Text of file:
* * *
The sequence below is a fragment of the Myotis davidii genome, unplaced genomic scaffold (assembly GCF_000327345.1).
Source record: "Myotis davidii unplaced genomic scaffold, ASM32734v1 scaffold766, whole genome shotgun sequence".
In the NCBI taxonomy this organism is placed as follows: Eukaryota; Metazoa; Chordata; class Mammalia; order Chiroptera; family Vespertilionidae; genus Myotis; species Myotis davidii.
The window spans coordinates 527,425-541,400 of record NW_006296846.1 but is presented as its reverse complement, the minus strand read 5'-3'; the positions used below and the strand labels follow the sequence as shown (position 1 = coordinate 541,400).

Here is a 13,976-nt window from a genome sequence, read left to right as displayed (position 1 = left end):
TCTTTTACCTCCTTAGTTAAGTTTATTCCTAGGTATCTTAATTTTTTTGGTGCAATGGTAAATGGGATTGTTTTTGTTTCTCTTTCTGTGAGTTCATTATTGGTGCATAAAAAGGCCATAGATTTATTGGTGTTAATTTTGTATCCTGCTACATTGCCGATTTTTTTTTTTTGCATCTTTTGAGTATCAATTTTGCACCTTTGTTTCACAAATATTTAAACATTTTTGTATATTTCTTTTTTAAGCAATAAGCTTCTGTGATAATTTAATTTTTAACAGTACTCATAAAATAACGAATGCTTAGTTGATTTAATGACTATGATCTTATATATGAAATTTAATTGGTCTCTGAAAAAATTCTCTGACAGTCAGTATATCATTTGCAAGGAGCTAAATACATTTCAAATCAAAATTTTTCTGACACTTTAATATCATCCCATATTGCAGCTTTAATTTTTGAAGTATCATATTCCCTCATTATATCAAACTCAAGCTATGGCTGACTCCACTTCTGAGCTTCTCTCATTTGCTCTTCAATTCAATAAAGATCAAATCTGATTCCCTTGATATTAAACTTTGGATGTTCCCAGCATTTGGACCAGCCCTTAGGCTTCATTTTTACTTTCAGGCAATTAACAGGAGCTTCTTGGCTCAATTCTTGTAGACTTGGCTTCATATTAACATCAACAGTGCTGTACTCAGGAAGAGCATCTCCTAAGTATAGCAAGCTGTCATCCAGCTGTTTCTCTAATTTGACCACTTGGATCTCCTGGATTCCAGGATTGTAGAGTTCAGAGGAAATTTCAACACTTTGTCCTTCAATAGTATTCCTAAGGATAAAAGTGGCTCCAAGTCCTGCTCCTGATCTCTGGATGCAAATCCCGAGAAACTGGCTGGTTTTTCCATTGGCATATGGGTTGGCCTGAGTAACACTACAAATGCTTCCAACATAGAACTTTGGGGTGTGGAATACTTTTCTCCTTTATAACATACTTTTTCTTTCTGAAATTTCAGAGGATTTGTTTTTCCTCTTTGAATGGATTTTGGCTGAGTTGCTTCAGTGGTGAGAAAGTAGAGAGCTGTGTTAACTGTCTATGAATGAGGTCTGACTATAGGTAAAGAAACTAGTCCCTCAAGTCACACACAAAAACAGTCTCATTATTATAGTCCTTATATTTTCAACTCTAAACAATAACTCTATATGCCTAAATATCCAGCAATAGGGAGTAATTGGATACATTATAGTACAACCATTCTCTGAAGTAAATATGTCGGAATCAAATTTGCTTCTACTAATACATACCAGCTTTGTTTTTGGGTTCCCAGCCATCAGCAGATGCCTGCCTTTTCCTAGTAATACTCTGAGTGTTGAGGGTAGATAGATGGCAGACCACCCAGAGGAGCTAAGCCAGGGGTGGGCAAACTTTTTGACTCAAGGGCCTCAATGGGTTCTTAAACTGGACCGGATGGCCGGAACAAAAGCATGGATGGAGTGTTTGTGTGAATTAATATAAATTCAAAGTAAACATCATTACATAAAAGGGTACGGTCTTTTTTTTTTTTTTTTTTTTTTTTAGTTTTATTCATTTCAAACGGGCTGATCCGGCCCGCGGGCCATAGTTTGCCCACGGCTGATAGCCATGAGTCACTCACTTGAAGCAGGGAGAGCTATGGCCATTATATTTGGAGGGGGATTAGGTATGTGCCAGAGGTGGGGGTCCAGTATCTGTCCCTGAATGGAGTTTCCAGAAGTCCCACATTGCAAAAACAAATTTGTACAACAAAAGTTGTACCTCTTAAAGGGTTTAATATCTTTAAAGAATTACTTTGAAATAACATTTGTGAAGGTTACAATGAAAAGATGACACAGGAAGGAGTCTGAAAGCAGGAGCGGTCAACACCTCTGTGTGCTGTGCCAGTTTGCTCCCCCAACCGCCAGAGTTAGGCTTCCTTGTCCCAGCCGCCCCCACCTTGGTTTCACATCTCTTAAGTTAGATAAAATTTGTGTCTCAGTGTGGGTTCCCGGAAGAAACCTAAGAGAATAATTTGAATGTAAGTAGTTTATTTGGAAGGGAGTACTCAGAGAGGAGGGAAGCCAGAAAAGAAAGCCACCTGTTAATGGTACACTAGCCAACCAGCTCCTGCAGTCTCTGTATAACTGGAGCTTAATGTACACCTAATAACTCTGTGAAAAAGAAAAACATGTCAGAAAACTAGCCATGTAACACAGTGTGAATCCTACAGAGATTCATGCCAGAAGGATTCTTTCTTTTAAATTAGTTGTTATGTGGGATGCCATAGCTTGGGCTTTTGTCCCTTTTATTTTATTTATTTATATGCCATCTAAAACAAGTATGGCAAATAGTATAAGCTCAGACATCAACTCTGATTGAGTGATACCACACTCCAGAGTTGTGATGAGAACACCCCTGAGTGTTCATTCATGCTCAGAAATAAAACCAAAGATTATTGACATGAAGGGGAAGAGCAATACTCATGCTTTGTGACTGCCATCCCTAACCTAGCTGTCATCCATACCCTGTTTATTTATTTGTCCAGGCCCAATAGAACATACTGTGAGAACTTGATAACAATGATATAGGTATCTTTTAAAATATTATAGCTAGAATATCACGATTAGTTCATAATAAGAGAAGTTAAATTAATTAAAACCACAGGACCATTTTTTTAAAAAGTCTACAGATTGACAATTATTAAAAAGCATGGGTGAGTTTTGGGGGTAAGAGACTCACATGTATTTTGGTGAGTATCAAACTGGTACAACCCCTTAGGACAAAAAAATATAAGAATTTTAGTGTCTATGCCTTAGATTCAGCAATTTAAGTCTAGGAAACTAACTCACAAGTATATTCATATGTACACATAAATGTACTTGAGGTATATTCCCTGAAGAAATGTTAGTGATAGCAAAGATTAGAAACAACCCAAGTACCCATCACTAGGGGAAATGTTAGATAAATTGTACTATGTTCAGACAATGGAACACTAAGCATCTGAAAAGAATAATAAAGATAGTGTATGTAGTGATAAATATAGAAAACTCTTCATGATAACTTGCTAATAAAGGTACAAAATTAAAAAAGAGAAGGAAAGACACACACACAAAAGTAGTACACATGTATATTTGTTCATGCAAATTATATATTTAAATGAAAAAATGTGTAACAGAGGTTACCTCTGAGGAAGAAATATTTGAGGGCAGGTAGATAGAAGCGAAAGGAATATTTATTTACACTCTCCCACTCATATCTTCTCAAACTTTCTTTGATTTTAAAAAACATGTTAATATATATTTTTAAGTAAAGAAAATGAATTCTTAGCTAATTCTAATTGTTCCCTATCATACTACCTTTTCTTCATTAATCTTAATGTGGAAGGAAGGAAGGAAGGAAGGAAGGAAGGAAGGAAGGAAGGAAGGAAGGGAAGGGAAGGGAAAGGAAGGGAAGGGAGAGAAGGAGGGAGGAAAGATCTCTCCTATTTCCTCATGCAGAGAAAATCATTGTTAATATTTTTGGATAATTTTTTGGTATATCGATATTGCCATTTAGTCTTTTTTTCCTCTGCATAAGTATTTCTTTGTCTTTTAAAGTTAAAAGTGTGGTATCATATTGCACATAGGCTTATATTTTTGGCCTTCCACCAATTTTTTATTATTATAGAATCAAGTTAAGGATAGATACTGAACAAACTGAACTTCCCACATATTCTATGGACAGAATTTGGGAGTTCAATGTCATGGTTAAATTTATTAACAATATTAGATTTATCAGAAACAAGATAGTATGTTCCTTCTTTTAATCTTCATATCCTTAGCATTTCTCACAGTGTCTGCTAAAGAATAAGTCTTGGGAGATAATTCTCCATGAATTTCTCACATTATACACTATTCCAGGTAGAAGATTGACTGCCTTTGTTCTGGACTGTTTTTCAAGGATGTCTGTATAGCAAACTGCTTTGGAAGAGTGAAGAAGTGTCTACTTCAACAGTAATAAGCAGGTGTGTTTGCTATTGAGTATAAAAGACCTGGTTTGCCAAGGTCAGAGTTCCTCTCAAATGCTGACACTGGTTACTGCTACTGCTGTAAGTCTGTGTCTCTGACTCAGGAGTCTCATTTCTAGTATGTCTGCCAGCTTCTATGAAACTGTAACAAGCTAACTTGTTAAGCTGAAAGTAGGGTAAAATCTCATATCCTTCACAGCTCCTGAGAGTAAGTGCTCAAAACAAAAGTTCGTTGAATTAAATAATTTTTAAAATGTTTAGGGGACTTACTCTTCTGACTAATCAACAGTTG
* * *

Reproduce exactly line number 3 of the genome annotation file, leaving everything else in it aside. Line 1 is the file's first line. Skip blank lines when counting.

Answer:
In the NCBI taxonomy this organism is placed as follows: Eukaryota; Metazoa; Chordata; class Mammalia; order Chiroptera; family Vespertilionidae; genus Myotis; species Myotis davidii.